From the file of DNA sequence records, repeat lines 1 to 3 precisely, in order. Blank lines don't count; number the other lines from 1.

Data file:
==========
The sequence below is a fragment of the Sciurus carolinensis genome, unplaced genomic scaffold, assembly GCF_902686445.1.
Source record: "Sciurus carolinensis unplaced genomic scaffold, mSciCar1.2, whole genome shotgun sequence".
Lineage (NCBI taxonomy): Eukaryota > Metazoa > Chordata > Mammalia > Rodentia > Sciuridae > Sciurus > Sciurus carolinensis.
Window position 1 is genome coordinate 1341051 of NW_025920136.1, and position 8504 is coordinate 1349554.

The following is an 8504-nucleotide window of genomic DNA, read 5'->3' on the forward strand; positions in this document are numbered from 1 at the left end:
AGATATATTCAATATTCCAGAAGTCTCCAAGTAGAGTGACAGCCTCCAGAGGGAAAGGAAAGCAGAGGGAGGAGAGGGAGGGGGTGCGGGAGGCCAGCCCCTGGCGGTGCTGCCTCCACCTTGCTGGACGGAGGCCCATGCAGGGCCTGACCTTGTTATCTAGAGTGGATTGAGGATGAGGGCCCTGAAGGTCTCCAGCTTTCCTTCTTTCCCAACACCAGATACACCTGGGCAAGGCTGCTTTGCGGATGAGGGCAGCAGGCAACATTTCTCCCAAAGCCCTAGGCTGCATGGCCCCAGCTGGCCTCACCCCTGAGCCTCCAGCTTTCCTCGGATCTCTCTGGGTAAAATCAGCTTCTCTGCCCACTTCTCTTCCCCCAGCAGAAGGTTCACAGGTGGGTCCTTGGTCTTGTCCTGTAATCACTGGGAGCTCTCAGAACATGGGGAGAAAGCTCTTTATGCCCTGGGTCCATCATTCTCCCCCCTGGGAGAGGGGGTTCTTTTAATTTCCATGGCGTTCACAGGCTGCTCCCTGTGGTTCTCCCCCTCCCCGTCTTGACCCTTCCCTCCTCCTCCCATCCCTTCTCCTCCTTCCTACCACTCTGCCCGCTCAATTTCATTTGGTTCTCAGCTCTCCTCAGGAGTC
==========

The sequence below is a fragment of the Sciurus carolinensis genome, unplaced genomic scaffold, assembly GCF_902686445.1.
Source record: "Sciurus carolinensis unplaced genomic scaffold, mSciCar1.2, whole genome shotgun sequence".
Lineage (NCBI taxonomy): Eukaryota > Metazoa > Chordata > Mammalia > Rodentia > Sciuridae > Sciurus > Sciurus carolinensis.